So by gathering real numbers up in pairs we are doing an accounting trick of sorts. Why would you want to deal with numbers in pairs? There may be lots of reasons in physics and life generally why you would want to have two ( or more ) distinct real numbers, but firmly associated in some form. As noted we'll be thinking of 'magnitude' and 'phase' semantics for QM. Now you probably have dealt with ordered pairs before eg. (2, 3) indicating that there is a 'first' and a 'second' position in the pair. So (2, 3) is not the same as (3, 2) for instance. And you can map these on some two dimensional Cartesian plane :

Quote:
Cartesian : after Rene Descartes, the French chap who put algebra into geometry ie. invented analytic geometry. Mr Isaac Newton just loved his work, reading and re-reading until he got it all in. It was of such a high intellectual calibre that a pope just had to ban his writings. But still, his death could have been by natural causes anyway ... :-0


The Cartesian Plane is the result of forming a Cartesian Product of two sets. It is the set of all ordered pairs of real numbers. So the elements of a cartesian product are pairs ( or n-tuples in higher dimensions ). More generally I have a set A and a set B with their respective elements, and so their cartesian product written as AxB. But we could have anything at all, say S = all sausages and R = all rabbits. Their cartesian product, written as SxR, is the set of all pairs where the first is a sausage and the second is a rabbit. Not a wildly helpful set in the modern world admittedly. However SxR is not the same set as RxS, as sausages and rabbits are not generally interchanged. Usually. Moreover not all sausages are the same amongst themselves necessarily, nor for that matter the rabbits. So even if sausages and rabbits were the same type of thing, each particular sausage/rabbit may not necessarily substitute for another without some difference or error. Evidently with real numbers 2 != 3 etc. While this may seem an unusually arcane point to emphasise*, please read on ....

Now we invent a new number ( which is not a real number ) that we call the imaginary number. I suppose you could say that there is only one imaginary number. That number is typically given the symbol i ( often j in electrical engineering ). It is defined by the equation :

i * i = - 1

........ so it is the square root of minus one. There is no deeper definition worth discussing here. If you assume that defining quality - of when multiplied by itself you get minus one - then much follows. We can thus have multiples of i :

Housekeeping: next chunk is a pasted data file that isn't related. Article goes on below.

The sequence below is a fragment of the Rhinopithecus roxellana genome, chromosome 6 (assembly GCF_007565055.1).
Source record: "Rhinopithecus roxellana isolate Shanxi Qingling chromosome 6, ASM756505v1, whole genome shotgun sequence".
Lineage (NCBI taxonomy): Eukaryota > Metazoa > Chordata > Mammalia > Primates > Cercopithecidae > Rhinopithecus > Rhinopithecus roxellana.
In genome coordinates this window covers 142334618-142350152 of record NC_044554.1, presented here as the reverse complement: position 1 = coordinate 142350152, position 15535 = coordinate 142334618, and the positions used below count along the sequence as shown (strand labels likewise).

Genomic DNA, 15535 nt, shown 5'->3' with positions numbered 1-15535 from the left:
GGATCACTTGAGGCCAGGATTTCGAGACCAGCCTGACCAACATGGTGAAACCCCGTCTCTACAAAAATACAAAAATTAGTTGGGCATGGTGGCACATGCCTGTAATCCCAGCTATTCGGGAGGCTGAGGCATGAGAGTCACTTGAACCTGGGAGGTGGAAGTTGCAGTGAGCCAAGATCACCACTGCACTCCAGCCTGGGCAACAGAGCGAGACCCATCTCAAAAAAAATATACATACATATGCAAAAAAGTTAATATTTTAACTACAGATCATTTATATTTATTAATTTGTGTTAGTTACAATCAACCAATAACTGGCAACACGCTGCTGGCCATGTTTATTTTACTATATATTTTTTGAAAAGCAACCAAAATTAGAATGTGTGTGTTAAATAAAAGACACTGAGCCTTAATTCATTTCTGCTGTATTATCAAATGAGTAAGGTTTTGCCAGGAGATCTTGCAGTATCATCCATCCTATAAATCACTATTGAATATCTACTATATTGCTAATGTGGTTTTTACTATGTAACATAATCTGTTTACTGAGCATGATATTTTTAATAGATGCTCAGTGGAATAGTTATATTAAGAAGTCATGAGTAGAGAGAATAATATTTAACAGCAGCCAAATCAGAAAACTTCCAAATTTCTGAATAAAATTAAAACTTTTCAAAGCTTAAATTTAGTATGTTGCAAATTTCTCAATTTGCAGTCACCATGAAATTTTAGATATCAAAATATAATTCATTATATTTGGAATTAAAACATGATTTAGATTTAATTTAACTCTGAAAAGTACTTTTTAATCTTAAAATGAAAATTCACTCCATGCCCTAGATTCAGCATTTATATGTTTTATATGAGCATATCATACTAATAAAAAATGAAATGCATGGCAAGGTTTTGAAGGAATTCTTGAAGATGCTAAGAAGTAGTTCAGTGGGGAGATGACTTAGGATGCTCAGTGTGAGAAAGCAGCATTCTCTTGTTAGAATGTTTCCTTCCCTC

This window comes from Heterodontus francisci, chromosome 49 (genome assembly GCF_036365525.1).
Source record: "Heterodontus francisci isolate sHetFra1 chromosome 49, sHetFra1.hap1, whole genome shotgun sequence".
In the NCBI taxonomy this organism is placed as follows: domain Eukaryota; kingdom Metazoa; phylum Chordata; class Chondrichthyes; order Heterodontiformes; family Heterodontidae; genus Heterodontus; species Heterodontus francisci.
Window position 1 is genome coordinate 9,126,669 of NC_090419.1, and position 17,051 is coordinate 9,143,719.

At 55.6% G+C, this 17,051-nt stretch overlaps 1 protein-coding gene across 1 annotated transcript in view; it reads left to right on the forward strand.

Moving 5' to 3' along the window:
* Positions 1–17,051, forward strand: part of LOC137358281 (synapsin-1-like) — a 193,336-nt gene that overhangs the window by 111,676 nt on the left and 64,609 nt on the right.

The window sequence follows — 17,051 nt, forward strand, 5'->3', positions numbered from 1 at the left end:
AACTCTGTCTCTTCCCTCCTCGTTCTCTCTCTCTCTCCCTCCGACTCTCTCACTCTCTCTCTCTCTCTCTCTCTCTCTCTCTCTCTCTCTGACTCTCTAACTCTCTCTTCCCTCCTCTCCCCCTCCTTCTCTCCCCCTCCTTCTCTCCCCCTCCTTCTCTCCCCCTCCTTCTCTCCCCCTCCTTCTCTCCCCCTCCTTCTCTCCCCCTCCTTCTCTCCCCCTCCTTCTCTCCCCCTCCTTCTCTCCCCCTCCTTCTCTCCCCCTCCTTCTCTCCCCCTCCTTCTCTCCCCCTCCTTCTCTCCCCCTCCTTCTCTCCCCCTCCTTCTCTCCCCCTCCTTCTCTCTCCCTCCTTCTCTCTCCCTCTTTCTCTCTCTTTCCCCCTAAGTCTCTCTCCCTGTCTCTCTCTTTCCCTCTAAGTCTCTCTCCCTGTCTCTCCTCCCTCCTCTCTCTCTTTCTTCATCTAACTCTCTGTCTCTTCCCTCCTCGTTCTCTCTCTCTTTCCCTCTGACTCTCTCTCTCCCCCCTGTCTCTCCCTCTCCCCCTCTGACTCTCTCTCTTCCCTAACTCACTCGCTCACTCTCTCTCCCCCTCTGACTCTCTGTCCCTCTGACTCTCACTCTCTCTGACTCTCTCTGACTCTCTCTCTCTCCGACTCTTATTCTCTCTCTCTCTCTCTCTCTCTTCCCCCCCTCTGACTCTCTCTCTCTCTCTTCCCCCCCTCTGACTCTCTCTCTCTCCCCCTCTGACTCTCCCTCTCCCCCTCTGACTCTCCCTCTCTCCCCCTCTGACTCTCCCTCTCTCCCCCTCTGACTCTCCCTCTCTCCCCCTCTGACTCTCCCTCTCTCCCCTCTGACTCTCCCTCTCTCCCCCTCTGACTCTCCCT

Quote:
It's not a big point but : some authors say there is only one imaginary number but that has as many real number multipliers as you please ( infinite ). Others say all real number multiples of i are also called imaginary numbers. Of no operational consequence provided the rules of combining complex numbers are well understood. Potato/potato, tomato/tomato ..... :-) :-)


Thus we have a real number line/set and an imaginary number line/set as distinctly defined entities. You get the punchline : combine the two as ordered pairs where the first number is real and the second number is real and is the multiplier of i. That second real number is called the imaginary part of the complex number. There is a variety of equivalent notations for complex numbers :

(x, iy)

OR

x + i * y

.. this is an ordered pair format and you could use it on the Argand Plane, which is distinct from the Cartesian Plane :

... where one plonks the imaginary number line at right angle to the real number line, intersecting at the zero point for both. While I use '*' as indicating multiply, I could write iy just as well. The '+' however is not addition in any sense at all. We do not add the real part of a complex number to the imaginary part of the same complex number. The '+' is used here in the sense of “associate†or “attached†or “the numbers on either side of me form a single complex numberâ€.

(r, theta)

OR

r * exp[i * theta]

... this is the polar form, related to the work of Abraham de Moivre and Leonard Euler ( more on that later ) :

... so one may view the very same point on the Argand plane in either of two ways. An ordered pair of numbers measured in orthogonal/rectangular sense, or an ordered pair of numbers in a radius/angle sense. With conversions using trigonometry. You could also think of it as a vector going from the plane's origin to the point. We will deal with the operations on complex numbers next ie. how do you combine complex numbers to produce another complex number ?

Cheers, Mike

* Hinting at the later topic of particle interchanging/fungibility here. It may or may not be the case in QM that you can swap particles with/out there being a difference. What is obvious for sausages and rabbits ain't so in the Quantum Paddock.

I have made this letter longer than usual because I lack the time to make it shorter. Blaise Pascal

Mike Hewson
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Complex Numbers ( The Messy

Complex Numbers ( The Messy Bits )

We need operational definitions of ways to combine complex numbers. Since a complex number 'contains' real numbers then we ultimately rely upon the rules of real number arithmetic to form the rules of complex number arithmetic. Start with any two complex numbers :

z1 = x1 + iy1

z2 = x2 + iy2

Recall that '+' does not indicate an operation, just the association of the parts of a complex number.